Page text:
New chapter for storied developer
Hong Kong developer Bonds Group is focusing on more offffshore projects, its chairman Anson Chan tells
One of Hong Kong’s long-established property investment firms, Bonds Group of Companies, is expanding its business towards more multi-national investment, says Hong Kong property businessman, chairman and chief executive officer Anson Chan Yiu-cheung.
The group was founded in the 1960s by his parents, Seaker Chan Shu-kui and Anita Chan Lai-ling — both philanthropists and educators. The era is considered a major stepping stone economically, and was a turning point for Hong Kong as it was categorized as one of the “Four Asian Tigers”, joining Singapore, South Korea, and Taiwan. Large local property companies were mostly established during the period.
In the late 1940s, Seaker Chan left Guangdong for Hong Kong and soon had interests in business, school buildings and social welfare. Anson Chan’s parents founded the group and under their management, mostly by his mother as his father passed away in 1973, the company focused on buying properties and leasing them out for longterm rental returns.
But since Chan took over the reins in 2008, he has been actively expanding into property development and investment, as well as financial mergers and acquisitions.
The company owns commercial and residential properties and hotels throughout prime locations in Hong Kong, the Chinese mainland, Taiwan, Canada, the US, the UK and Southeast Asia with total assets of more than HK$10 billion.
In terms of its business strategy, Chan says the company will continue to develop projects in Hong Kong and keep the head office in the city for its sound legal and financial system. But there will be a stronger focus on developing more overseas projects, rather than putting all their eggs in one basket, he says.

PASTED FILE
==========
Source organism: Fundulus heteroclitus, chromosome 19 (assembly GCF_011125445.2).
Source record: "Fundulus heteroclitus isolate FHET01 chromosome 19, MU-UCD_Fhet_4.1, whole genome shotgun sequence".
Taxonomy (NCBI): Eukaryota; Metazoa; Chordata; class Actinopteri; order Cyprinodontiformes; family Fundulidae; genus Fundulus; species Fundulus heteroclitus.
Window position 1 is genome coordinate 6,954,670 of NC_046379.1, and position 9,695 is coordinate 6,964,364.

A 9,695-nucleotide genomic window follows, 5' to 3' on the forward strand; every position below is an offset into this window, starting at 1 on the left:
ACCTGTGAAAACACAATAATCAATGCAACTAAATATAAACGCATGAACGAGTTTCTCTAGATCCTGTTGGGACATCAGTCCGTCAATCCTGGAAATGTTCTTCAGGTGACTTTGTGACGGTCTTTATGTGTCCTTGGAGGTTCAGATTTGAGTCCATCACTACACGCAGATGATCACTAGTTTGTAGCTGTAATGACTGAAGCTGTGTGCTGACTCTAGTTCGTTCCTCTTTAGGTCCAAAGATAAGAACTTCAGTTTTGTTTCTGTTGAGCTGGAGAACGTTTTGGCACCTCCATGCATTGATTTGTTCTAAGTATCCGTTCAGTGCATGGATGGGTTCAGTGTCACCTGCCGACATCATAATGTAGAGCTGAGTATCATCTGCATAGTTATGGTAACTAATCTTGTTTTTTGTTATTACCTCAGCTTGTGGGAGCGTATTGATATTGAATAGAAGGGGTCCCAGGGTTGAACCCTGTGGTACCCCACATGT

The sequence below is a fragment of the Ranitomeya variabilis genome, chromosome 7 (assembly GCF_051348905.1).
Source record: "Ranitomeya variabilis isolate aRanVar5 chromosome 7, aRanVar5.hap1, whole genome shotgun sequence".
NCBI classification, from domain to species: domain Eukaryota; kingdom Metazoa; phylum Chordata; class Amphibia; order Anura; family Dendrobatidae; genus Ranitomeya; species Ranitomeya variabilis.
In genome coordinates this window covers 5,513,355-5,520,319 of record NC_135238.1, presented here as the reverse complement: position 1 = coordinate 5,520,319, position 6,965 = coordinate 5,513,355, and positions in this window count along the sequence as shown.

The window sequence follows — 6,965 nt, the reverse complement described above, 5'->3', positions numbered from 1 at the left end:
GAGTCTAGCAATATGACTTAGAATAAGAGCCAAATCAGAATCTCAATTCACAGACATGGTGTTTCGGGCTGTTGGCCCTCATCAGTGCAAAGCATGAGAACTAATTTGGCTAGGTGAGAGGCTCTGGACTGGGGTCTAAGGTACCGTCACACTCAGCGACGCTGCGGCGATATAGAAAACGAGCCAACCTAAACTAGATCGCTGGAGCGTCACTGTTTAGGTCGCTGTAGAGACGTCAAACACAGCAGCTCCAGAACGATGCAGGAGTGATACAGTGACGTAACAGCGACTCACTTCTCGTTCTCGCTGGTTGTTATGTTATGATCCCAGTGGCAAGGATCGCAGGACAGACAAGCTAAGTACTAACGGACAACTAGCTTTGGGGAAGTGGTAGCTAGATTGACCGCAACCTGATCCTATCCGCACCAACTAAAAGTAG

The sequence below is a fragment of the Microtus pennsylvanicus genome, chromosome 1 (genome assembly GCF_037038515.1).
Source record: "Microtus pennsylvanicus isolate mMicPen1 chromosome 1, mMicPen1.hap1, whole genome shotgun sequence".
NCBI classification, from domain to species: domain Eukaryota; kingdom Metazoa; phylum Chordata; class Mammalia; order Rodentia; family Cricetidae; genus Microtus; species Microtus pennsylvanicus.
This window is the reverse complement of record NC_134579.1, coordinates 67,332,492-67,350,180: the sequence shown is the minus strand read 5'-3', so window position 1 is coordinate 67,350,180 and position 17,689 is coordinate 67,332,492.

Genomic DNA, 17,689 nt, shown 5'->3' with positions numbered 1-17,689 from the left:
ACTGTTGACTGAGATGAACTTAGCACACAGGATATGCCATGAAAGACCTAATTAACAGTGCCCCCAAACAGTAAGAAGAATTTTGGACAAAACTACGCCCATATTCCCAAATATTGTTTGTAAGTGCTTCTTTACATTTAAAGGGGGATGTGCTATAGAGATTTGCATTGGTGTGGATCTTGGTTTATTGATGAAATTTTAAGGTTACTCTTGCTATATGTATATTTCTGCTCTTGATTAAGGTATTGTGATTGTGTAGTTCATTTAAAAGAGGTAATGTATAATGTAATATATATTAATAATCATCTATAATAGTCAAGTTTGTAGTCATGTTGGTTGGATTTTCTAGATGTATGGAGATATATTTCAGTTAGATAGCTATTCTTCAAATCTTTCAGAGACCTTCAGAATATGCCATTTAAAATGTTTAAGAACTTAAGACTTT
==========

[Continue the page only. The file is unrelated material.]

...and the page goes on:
The company has a number of local projects underway, including a joint venture with Hong Kong’s Urban Renewal Authority, located on Chi Kiang Street and Ha Heung Road. It Shan”,
Chan says due to the Chinese mainland economy losing traction, fewer visitors from the Chinese mainland and the Legislative Council election results, the current business environment in Hong Kong is not ideal and the development prospects of the city are uncertain.
Chan points out as the real estate sector contributes to about 30 to 40 percent of the local GDP, the economy won’t improve if the industry is sluggish. He says the property tax policy imposed by local government reduces the trading volumes of properties and impacts developers such as Bonds, but it has little effect on housing prices.
Three sets of punitive taxes were introduced by the Hong Kong government since 2012: buyer’s stamp duty, special stamp duty and double stamp duty. This was to rein in speculation and discourage foreign and corporate buyers from pushing up prices.
“The government is in a dilemma state”, Chan says with a strained smile, explaining that half of Hong Kong people own properties, and it is difficult for the government to balance everyone’s interests.
“But it really depends on the government’s policy to push the economic development in Hong Kong … currently a lot of policy initiatives in the business sector are stuck in the Legislative Council and unable to proceed further.”
He also says the government should review the Hong Kong dollar, which is currently pegged to the US dollar. Depegging of the currency might be another way to regulate and adjust housing market, says Chan.
Chan says he prefers locations where the business environment is friendly. He is optimistic about investment opportunities in Canada and Singapore, where there are many Chinese people, as well as London after Britain’s vote to leave the European Union. However, he is concerned about Australia and Taiwan where governments have tightened policies in the property investment sector.
On the Chinese mainland, Chan favors first-tier cities like Beijing and Shanghai as the policies and operations are more standardized and similar to Hong Kong’s, while it requires more research and a deeper understanding of the local environment if investing in lower-tier cities.
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